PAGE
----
Some months ago the Megan Elizabeth Morris of Upmarket approached me about writing an article about gratitude — always a worthy subject, and certainly connected to finding why. It was the November issue of another Squidoo magazine, connected inextricably to Thanksgiving.
Why I didn’t write that article is the point of this one.
First, the background: For various reasons which aren’t germane to this conversation, I don’t celebrate Thanksgiving. Megan pointed out that the article certainly didn’t have to have a holiday bent. I knew, though, that almost no one would look beneath the surface, and would instead comment on my “Thanksgiving article.” And that, dear readers, is why I’m posting this now and not November.
Iceberg, Meet Titanic
Our sense of identity is so inherent and obvious that it’s a rare person who can experience another’s perspective without instinctively looking for ourselves in it. We cruise the sea of our connections, knowing we’re icebergs with depths others don’t see.
Then we barge our Titanic selves into the unknowns below the surfaces of everyone around us.
Be Like Me
It’s human nature to search for patterns, for sameness. When we don’t find it, we create it, becoming more like our peer group, even physically.
Before we take the steps to become like our peers, though, our unconscious takes a shortcut, as is its wont. It simply sees others as if they were modified versions of us. That perception is easy to make, and, unless challenged, easy to accept.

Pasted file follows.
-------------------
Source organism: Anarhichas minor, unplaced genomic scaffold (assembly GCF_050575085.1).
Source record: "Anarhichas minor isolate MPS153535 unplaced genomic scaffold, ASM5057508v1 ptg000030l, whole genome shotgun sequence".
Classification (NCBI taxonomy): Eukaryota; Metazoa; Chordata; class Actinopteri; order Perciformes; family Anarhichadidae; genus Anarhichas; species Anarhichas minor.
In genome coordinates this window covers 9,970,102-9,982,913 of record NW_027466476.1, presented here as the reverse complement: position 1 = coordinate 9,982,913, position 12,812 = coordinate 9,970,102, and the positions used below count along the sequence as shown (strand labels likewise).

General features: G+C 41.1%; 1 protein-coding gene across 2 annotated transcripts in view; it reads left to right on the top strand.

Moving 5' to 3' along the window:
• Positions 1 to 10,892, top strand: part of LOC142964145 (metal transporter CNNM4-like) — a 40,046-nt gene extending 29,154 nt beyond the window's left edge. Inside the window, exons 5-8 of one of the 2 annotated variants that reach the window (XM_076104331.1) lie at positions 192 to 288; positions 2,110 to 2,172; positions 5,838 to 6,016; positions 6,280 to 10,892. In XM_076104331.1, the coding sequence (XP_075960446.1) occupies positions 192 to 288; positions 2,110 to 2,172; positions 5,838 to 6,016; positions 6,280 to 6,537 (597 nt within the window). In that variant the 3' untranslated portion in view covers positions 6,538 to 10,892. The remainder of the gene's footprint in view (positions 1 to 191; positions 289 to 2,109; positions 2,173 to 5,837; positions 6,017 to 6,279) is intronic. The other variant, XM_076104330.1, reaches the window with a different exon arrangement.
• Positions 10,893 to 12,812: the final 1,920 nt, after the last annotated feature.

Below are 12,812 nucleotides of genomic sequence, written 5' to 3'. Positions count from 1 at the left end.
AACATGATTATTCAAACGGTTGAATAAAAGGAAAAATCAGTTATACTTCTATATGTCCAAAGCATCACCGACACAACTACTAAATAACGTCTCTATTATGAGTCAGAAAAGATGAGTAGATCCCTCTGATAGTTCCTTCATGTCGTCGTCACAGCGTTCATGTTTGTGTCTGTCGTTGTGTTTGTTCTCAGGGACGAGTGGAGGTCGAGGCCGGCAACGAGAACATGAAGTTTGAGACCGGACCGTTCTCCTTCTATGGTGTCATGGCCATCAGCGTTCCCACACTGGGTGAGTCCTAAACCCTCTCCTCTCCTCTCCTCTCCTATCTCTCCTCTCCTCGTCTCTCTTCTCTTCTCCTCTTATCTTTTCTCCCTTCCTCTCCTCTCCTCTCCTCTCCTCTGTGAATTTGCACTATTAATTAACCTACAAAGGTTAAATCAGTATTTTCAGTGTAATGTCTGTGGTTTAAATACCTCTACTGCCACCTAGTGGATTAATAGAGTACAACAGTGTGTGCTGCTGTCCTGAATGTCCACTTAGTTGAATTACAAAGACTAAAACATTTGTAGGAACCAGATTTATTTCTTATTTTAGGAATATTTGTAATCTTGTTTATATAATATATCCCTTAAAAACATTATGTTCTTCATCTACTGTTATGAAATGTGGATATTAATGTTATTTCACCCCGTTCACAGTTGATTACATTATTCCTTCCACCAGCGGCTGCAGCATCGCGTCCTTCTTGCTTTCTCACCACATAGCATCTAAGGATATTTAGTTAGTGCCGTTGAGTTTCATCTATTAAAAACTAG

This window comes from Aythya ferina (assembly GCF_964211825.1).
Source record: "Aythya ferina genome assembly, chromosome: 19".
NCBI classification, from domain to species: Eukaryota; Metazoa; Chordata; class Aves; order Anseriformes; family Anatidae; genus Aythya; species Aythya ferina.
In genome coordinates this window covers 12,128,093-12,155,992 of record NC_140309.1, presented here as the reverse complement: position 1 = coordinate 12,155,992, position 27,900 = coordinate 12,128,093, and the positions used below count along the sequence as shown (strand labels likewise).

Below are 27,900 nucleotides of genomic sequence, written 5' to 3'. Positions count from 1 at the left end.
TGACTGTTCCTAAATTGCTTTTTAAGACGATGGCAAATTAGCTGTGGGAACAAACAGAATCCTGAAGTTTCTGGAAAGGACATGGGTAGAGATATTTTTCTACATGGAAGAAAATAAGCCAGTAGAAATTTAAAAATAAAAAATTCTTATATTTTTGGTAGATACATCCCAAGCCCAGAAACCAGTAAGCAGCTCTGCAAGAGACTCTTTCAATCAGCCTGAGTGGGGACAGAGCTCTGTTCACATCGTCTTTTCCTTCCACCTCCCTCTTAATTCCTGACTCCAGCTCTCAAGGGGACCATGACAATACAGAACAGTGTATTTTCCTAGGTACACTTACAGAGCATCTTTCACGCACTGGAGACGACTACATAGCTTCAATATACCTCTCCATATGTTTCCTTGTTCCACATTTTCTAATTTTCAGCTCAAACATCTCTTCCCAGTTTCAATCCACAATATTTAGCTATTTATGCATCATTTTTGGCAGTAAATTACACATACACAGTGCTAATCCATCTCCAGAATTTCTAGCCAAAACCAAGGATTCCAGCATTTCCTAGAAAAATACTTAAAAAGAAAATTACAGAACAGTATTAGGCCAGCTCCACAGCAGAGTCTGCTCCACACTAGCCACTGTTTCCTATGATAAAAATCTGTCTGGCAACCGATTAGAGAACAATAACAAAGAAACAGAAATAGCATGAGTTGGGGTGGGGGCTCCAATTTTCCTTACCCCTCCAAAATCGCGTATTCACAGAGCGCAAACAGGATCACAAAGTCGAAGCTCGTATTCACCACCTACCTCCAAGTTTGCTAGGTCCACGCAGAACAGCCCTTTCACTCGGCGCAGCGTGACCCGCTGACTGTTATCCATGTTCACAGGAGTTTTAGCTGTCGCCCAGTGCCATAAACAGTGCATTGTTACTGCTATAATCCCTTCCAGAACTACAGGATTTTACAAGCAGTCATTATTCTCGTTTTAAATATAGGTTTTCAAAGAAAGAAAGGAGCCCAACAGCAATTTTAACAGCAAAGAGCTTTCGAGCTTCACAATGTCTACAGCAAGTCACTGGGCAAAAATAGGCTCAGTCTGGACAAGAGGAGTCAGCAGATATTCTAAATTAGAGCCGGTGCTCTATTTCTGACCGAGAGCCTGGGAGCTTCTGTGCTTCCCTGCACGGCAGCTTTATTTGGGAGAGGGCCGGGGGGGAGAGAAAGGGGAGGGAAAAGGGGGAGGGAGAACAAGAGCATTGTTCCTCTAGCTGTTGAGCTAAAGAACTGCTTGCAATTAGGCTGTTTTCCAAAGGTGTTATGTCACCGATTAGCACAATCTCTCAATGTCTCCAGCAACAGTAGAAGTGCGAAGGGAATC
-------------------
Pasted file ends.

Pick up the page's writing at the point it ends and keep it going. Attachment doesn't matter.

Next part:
When the human brain contains as many neural connections as there are stars in the known universe, any two of us being anything but superficially alike is preposterous.
Awareness: We See What We’re Looking For
Playing off our inherent need and ability to find patterns, our brains are wired to see what we expect to see—even if that’s the answer to a question, an answer we don’t know yet.
When you’re reading a book for information, you’ll get much more out of it if you prepare your mind by writing a list of questions you expect this book to answer. Since I’ve started that process with my business reading, I’m more focused so I’m getting more specific usable information.
What if we prepared ourselves for life like that?
What if, the next time you read an article online, met someone at a network mixer, chatted them up at the coffee shop or supermarket queue, you prepared yourself for every human interaction by asking yourself, “How are they different from me, and what can I learn from it?”
We’re good at finding similarities. Too good, sometimes.
Prime yourself to see differences. Revel in them.
We both might learn something.